Recovering Riak data if it can no longer load in memory
vikramlalit at gmail.com
Tue Jul 12 16:04:43 EDT 2016
Thanks much Matthew. Yes the server is low-memory given only development
right now - I'm using an AWS micro instance, so 1 GB RAM and 1 vCPU.
Thanks for the tip - let me try move the manifest file to a larger instance
and see how that works. More than reducing the memory footprint in dev, my
concern was more around reacting to a possible production scenario where
the db stops responding due to memory overload. Understood now that moving
to a larger instance should be possible. Thanks again.
On Tue, Jul 12, 2016 at 12:26 PM, Matthew Von-Maszewski <matthewv at basho.com>
> It would be helpful if you described the physical characteristics of the
> servers: memory size, logical cpu count, etc.
> Google created leveldb to be highly reliable in the face of crashes. If
> it is not restarting, that suggests to me that you have a low memory
> condition that is not able to load leveldb's MANIFEST file. That is easily
> fixed by moving the dataset to a machine with larger memory.
> There is also a special flag to reduce Riak's leveldb memory foot print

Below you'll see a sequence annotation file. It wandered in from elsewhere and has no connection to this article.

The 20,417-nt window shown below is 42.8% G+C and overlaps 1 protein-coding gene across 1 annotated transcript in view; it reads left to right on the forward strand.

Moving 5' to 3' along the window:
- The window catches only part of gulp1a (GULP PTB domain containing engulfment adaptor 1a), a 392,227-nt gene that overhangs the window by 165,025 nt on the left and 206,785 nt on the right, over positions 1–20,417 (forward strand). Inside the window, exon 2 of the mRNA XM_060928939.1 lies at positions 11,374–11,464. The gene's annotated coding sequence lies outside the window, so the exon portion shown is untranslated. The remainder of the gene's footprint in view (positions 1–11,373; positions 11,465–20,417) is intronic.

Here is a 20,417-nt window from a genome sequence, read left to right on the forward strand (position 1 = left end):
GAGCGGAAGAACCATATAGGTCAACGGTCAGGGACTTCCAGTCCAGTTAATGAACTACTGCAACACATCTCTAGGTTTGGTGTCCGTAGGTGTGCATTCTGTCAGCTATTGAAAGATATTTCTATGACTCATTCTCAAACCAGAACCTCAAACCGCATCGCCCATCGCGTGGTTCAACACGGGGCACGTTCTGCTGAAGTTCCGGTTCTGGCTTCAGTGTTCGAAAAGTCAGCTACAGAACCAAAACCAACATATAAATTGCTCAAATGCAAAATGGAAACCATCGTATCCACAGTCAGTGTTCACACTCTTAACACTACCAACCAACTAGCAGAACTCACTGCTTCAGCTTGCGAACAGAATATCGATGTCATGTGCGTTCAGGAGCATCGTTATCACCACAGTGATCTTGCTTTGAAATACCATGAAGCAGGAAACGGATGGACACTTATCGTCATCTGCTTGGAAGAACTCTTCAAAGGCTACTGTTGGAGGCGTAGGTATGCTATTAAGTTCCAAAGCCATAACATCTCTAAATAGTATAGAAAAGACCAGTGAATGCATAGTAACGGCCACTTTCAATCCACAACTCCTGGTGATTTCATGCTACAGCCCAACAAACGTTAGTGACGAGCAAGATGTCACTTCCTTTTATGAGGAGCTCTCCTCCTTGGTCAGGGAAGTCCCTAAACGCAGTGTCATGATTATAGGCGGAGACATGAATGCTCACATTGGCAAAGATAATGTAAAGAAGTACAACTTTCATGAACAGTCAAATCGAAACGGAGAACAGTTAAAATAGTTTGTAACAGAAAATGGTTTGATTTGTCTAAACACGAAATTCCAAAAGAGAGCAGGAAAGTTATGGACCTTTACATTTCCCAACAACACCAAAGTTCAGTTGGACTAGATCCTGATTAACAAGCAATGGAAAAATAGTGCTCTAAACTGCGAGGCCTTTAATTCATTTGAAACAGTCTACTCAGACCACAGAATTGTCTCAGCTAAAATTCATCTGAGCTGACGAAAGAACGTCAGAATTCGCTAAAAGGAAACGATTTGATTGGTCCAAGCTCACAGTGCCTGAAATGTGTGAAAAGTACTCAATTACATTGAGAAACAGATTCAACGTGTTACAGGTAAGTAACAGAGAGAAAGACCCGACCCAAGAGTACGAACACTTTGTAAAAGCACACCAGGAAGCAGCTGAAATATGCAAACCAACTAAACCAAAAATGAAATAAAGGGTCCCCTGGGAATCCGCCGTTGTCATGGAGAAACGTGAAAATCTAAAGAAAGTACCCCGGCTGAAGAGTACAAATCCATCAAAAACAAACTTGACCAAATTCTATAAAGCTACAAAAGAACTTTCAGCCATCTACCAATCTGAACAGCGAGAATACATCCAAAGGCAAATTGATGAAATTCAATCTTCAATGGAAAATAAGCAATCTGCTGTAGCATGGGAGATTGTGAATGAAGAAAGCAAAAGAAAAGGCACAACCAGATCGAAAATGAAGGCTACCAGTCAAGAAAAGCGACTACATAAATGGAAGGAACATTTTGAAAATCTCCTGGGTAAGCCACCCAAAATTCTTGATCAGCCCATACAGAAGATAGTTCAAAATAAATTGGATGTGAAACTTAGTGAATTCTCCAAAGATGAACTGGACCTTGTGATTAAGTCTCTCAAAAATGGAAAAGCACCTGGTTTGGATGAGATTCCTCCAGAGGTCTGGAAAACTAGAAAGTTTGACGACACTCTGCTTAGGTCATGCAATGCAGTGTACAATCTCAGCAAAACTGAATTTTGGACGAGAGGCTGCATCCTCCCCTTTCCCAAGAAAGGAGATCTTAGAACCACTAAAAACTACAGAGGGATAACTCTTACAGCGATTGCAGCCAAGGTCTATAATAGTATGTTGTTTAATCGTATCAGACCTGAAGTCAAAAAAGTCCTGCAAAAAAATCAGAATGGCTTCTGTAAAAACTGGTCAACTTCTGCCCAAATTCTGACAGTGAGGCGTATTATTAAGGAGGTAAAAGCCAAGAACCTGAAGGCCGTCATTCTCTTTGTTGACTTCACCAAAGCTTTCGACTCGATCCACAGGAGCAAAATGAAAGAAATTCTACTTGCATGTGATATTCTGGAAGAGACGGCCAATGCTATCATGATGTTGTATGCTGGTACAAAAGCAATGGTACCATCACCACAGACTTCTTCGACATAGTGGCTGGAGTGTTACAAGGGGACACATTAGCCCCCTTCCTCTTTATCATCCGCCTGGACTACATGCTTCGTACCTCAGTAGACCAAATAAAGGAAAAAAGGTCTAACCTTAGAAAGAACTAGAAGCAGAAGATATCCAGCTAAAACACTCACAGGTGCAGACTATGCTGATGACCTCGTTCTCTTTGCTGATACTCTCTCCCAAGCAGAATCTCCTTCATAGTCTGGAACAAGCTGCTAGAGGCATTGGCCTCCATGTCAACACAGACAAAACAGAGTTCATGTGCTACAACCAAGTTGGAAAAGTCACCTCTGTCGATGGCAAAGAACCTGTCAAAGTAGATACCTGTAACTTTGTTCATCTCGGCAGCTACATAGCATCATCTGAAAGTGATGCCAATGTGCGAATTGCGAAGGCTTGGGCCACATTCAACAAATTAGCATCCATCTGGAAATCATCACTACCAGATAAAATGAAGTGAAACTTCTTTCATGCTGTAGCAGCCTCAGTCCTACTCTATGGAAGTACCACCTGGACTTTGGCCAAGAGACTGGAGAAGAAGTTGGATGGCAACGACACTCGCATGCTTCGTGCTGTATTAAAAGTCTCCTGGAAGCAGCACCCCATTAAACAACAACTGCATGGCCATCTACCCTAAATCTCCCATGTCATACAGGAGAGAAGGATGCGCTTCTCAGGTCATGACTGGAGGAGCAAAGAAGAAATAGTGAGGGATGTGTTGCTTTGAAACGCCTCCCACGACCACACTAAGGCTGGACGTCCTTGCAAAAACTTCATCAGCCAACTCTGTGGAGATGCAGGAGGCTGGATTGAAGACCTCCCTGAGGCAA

> during development work. The setting reduces the leveldb performance, but
> lets you run with less memory.
> In riak.conf, set:
> leveldb.limited_developer_mem = true
> > On Jul 12, 2016, at 11:56 AM, Vikram Lalit <vikramlalit at gmail.com>
> > Hi - I've been testing a Riak cluster (of 3 nodes) with an ejabberd
> messaging cluster in front of it that writes data to the Riak nodes. Whilst
> load testing the platform (by creating 0.5 million ejabberd users via
> Tsung), I found that the Riak nodes suddenly crashed. My question is how do
> we recover from such a situation if it were to occur in production?
> > To provide further context / details, the leveldb log files storing the
> data suddenly became too huge, thus making the AWS Riak instances not able
> to load them in memory anymore. So we get a core dump if 'riak start' is
> fired on those instances. I had an n_val = 2, and all 3 nodes went down
> almost simultaneously, so in such a scenario, we cannot even rely on a 2nd
> copy of the data. One way to of course prevent it in the first place would
> be to use auto-scaling, but I'm wondering is there a ex post facto / post
> the event recovery that can be performed in such a scenario? Is it possible
> to simply copy the leveldb data to a larger memory instance, or to curtail
> the data further to allow loading in the same instance?
> > Appreciate if you can provide inputs - a tad concerned as to how we
> could recover from such a situation if it were to happen in production
> (apart from leveraging auto-scaling as a preventive measure).
> > Thanks!
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